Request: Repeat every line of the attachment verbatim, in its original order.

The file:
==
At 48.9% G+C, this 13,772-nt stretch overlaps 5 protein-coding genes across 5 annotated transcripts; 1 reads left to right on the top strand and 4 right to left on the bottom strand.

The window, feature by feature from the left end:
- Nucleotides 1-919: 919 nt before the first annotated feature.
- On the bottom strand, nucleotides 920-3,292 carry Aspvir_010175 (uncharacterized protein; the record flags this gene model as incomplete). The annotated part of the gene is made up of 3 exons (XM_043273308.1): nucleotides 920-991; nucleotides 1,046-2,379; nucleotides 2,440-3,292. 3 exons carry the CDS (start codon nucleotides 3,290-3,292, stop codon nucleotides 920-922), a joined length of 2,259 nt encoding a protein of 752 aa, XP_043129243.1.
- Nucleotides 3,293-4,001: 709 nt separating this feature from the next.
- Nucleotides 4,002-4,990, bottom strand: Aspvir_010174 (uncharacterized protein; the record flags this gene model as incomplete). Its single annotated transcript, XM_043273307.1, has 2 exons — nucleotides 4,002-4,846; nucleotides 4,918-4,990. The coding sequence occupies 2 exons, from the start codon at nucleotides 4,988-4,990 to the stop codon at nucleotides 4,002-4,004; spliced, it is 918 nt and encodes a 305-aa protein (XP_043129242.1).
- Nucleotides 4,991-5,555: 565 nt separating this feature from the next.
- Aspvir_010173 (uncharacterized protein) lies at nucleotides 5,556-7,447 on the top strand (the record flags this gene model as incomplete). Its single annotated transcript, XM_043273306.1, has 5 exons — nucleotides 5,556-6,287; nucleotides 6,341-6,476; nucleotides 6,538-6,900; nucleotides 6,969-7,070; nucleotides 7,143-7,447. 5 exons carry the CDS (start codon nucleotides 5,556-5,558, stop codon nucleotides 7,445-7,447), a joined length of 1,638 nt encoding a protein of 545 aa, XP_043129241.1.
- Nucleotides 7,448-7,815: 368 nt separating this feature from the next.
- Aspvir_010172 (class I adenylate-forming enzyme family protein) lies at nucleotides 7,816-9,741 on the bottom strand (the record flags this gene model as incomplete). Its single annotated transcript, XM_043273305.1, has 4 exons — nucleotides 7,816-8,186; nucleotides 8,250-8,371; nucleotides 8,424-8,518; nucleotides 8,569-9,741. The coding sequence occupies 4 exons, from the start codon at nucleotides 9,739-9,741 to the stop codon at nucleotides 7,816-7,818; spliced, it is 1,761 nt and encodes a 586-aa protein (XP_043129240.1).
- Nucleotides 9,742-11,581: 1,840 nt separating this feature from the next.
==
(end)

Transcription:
At 48.9% G+C, this 13,772-nt stretch overlaps 5 protein-coding genes across 5 annotated transcripts; 1 reads left to right on the top strand and 4 right to left on the bottom strand.

The window, feature by feature from the left end:
- Nucleotides 1-919: 919 nt before the first annotated feature.
- On the bottom strand, nucleotides 920-3,292 carry Aspvir_010175 (uncharacterized protein; the record flags this gene model as incomplete). The annotated part of the gene is made up of 3 exons (XM_043273308.1): nucleotides 920-991; nucleotides 1,046-2,379; nucleotides 2,440-3,292. 3 exons carry the CDS (start codon nucleotides 3,290-3,292, stop codon nucleotides 920-922), a joined length of 2,259 nt encoding a protein of 752 aa, XP_043129243.1.
- Nucleotides 3,293-4,001: 709 nt separating this feature from the next.
- Nucleotides 4,002-4,990, bottom strand: Aspvir_010174 (uncharacterized protein; the record flags this gene model as incomplete). Its single annotated transcript, XM_043273307.1, has 2 exons — nucleotides 4,002-4,846; nucleotides 4,918-4,990. The coding sequence occupies 2 exons, from the start codon at nucleotides 4,988-4,990 to the stop codon at nucleotides 4,002-4,004; spliced, it is 918 nt and encodes a 305-aa protein (XP_043129242.1).
- Nucleotides 4,991-5,555: 565 nt separating this feature from the next.
- Aspvir_010173 (uncharacterized protein) lies at nucleotides 5,556-7,447 on the top strand (the record flags this gene model as incomplete). Its single annotated transcript, XM_043273306.1, has 5 exons — nucleotides 5,556-6,287; nucleotides 6,341-6,476; nucleotides 6,538-6,900; nucleotides 6,969-7,070; nucleotides 7,143-7,447. 5 exons carry the CDS (start codon nucleotides 5,556-5,558, stop codon nucleotides 7,445-7,447), a joined length of 1,638 nt encoding a protein of 545 aa, XP_043129241.1.
- Nucleotides 7,448-7,815: 368 nt separating this feature from the next.
- Aspvir_010172 (class I adenylate-forming enzyme family protein) lies at nucleotides 7,816-9,741 on the bottom strand (the record flags this gene model as incomplete). Its single annotated transcript, XM_043273305.1, has 4 exons — nucleotides 7,816-8,186; nucleotides 8,250-8,371; nucleotides 8,424-8,518; nucleotides 8,569-9,741. The coding sequence occupies 4 exons, from the start codon at nucleotides 9,739-9,741 to the stop codon at nucleotides 7,816-7,818; spliced, it is 1,761 nt and encodes a 586-aa protein (XP_043129240.1).
- Nucleotides 9,742-11,581: 1,840 nt separating this feature from the next.